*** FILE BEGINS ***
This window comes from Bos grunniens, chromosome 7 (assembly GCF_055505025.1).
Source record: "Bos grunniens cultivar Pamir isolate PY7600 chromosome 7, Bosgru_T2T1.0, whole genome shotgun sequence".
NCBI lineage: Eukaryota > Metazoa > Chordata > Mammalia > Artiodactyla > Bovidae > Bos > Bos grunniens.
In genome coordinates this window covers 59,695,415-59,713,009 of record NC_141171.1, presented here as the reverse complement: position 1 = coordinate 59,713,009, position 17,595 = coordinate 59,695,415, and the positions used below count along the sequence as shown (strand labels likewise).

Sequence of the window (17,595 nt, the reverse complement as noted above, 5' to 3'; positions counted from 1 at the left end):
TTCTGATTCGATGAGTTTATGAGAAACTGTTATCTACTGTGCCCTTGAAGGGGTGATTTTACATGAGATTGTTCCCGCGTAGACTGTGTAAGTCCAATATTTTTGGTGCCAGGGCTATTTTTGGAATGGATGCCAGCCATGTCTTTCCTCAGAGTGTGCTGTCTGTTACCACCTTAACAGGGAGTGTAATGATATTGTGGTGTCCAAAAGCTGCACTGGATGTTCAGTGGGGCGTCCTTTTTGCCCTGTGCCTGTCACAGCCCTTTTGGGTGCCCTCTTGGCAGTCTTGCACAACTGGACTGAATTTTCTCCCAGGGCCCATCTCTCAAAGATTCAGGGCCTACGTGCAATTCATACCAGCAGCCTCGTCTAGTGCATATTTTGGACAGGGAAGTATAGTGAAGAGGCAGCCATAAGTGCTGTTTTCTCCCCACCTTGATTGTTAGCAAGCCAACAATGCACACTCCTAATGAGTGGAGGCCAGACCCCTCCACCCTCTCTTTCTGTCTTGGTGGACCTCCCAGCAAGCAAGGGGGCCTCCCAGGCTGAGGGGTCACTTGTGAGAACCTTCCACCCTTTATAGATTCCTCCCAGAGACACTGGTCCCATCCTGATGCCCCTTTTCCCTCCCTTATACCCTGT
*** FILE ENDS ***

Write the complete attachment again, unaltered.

This window comes from Bos grunniens, chromosome 7 (assembly GCF_055505025.1).
Source record: "Bos grunniens cultivar Pamir isolate PY7600 chromosome 7, Bosgru_T2T1.0, whole genome shotgun sequence".
NCBI lineage: Eukaryota > Metazoa > Chordata > Mammalia > Artiodactyla > Bovidae > Bos > Bos grunniens.
In genome coordinates this window covers 59,695,415-59,713,009 of record NC_141171.1, presented here as the reverse complement: position 1 = coordinate 59,713,009, position 17,595 = coordinate 59,695,415, and the positions used below count along the sequence as shown (strand labels likewise).

Sequence of the window (17,595 nt, the reverse complement as noted above, 5' to 3'; positions counted from 1 at the left end):
TTCTGATTCGATGAGTTTATGAGAAACTGTTATCTACTGTGCCCTTGAAGGGGTGATTTTACATGAGATTGTTCCCGCGTAGACTGTGTAAGTCCAATATTTTTGGTGCCAGGGCTATTTTTGGAATGGATGCCAGCCATGTCTTTCCTCAGAGTGTGCTGTCTGTTACCACCTTAACAGGGAGTGTAATGATATTGTGGTGTCCAAAAGCTGCACTGGATGTTCAGTGGGGCGTCCTTTTTGCCCTGTGCCTGTCACAGCCCTTTTGGGTGCCCTCTTGGCAGTCTTGCACAACTGGACTGAATTTTCTCCCAGGGCCCATCTCTCAAAGATTCAGGGCCTACGTGCAATTCATACCAGCAGCCTCGTCTAGTGCATATTTTGGACAGGGAAGTATAGTGAAGAGGCAGCCATAAGTGCTGTTTTCTCCCCACCTTGATTGTTAGCAAGCCAACAATGCACACTCCTAATGAGTGGAGGCCAGACCCCTCCACCCTCTCTTTCTGTCTTGGTGGACCTCCCAGCAAGCAAGGGGGCCTCCCAGGCTGAGGGGTCACTTGTGAGAACCTTCCACCCTTTATAGATTCCTCCCAGAGACACTGGTCCCATCCTGATGCCCCTTTTCCCTCCCTTATACCCTGT